Our 50th wedding anniversary was a beautiful day. All the children and the grandchildren were present, and they gave us a splendid party. Just the family so we could laugh raucously, talk freely of our 50 years and reminisce about the raising of four children. All the intricate inner family secrets were recapped and exaggerated with gusto. A special time.
That was back in April. Since then I've been trying to figure out what makes being married 50 years such a phenomenon to some people. From best friends to strangers, they are still asking me what it's like: "How on earth did you manage to stay together?" "You must have some secret."
A baby boomer remarked, "And you are still holding hands. You were never bored, it seems." "You must have had enough money and food on the table."
Then a college student suggested that perhaps we didn't date many others before we were married.
Well, none of the above hypotheses are true.
Actually, we dated a lot of insignificant others before we married. We often did not have enough money or food. We were often bored.
I have not answered the questions because I do not know the answers. I do know that marriage is the hardest job I ever had, and I've had lots of jobs. So the answer is still blowing in the wind. The bad times sometimes seemed insurmountable, sometimes awful, but looking back, the joys have outweighed the sorrows.
We argued mostly about money. He believed in spending it, and I believed in saving it. We disagreed on the precepts of child rearing. I was much too lenient -- so what if she came in an hour late. He believed that was too late.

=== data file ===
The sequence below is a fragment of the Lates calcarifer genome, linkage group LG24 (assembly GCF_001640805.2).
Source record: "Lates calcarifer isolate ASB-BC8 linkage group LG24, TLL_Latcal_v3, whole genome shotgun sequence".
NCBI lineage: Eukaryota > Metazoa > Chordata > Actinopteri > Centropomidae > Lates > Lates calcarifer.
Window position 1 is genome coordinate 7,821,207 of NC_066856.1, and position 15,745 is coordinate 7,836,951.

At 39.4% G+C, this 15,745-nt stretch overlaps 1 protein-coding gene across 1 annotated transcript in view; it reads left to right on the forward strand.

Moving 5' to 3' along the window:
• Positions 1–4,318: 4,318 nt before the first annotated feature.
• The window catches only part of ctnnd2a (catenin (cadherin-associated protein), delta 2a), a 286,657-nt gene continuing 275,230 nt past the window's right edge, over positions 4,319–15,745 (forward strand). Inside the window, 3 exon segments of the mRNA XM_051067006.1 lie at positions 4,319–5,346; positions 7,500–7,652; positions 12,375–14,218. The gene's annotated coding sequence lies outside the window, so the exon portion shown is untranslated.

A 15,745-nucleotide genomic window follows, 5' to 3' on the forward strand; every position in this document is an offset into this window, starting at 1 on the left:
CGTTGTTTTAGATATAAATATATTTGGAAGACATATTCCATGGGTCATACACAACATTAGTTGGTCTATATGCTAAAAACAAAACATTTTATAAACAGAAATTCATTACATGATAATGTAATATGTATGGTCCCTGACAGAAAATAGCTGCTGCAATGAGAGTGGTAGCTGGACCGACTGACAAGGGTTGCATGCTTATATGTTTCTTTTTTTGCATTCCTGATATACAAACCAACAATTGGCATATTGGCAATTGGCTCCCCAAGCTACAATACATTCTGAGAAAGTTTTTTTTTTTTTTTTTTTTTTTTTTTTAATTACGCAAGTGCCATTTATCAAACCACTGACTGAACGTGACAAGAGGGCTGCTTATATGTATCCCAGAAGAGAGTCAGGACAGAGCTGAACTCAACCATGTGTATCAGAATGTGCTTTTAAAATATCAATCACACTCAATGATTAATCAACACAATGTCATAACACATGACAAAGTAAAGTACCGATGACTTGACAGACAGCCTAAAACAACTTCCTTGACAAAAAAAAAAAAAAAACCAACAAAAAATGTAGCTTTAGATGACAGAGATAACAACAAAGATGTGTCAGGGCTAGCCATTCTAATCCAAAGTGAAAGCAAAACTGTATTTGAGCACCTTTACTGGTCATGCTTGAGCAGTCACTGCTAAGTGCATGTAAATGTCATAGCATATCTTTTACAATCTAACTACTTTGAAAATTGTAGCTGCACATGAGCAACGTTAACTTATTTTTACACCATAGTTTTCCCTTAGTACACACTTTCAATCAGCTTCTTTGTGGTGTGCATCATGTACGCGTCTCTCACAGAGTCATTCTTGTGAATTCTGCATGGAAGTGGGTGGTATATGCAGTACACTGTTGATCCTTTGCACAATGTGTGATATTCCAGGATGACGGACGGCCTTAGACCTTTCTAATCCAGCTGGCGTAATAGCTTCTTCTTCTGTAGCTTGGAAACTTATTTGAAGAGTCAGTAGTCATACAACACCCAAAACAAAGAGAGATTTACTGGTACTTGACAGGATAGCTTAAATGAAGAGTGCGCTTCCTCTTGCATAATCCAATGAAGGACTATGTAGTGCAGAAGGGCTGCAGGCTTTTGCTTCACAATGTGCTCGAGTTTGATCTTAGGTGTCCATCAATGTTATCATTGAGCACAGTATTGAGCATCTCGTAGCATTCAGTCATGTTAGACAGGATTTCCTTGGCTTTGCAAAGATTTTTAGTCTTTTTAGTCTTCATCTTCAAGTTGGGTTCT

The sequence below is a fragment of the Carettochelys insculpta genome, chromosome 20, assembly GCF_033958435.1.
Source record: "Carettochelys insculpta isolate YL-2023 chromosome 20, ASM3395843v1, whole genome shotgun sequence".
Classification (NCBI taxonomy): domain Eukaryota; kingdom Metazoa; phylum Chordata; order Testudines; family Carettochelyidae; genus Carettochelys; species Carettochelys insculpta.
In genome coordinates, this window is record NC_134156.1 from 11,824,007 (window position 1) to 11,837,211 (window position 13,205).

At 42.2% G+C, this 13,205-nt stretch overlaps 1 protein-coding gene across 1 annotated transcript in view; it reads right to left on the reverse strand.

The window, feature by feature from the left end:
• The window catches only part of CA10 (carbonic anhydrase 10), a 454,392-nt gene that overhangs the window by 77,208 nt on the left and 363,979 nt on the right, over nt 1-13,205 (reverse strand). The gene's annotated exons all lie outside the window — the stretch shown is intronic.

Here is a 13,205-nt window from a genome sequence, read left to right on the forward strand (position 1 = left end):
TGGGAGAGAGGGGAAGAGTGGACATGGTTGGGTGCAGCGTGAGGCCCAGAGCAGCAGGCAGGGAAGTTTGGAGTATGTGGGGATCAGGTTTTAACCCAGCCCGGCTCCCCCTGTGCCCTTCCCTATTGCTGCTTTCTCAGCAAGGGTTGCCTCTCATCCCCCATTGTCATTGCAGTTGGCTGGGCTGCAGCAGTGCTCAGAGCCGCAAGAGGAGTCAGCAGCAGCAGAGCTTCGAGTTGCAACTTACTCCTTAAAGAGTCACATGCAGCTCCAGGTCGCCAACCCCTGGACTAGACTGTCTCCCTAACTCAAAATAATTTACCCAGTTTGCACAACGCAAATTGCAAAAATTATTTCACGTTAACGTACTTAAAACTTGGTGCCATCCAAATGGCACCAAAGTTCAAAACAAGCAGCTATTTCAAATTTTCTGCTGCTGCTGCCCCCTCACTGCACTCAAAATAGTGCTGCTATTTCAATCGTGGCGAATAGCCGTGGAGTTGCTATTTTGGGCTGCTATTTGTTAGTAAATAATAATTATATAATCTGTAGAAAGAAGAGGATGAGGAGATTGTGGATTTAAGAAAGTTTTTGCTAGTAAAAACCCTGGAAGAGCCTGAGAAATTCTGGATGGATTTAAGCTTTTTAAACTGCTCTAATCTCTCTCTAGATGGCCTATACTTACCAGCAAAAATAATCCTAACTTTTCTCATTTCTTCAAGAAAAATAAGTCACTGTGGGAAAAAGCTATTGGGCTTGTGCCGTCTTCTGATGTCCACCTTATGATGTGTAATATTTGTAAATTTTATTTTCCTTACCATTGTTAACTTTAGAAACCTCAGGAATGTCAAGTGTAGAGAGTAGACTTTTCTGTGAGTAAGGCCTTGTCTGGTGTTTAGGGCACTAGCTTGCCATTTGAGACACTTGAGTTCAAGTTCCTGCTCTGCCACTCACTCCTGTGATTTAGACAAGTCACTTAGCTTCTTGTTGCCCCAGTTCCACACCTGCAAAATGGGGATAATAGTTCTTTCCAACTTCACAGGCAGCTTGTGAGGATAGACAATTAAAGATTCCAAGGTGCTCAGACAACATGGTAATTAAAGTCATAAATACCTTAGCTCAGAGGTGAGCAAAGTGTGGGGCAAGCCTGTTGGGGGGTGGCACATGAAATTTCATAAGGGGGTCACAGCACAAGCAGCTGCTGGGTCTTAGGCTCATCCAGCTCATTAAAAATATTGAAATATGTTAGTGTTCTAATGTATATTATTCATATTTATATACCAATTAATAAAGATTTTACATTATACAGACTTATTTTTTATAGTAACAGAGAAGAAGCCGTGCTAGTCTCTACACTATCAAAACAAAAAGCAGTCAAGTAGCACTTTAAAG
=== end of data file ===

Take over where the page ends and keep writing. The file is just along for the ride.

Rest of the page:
We disagreed about Christmas. I believed it should be full of gifts and food. He believed it should not be prolonged, that it was a religious holiday. He was glad when it was over. I wasn't.
When a child was very ill, I prayed and wanted to talk about it. He withdrew to a book but teared up behind the pages. Our emotional makeup was different.
When we went broke in a business, I sulked for two months and concluded that he was not savvy enough. I blamed him, and he blamed the economy. Once he bought a car without consulting me. I was mad as heck until I realized I hated picking out cars and knew nothing about them anyway. When he got an ulcer, I blamed it on his job, he blamed it on his diet.
But somehow our synergy held us together.
And yes, we still hold hands.
We never had time to analyze our relationship the way younger people seem to do today. We just kept on keeping on.
Maybe a long-term marriage is a combo of love, respect, humor, luck -- and stamina.
So I am still trying to find the right answer for someone who is contemplating marriage, or 50 years together.
I can say that if I had it to do over, I would marry the same guy.
I equate staying married 50 years with a boxing match: Sometimes someone is up, sometimes someone is down. But, hey, most important, when you take off the gloves make sure you can still hold hands.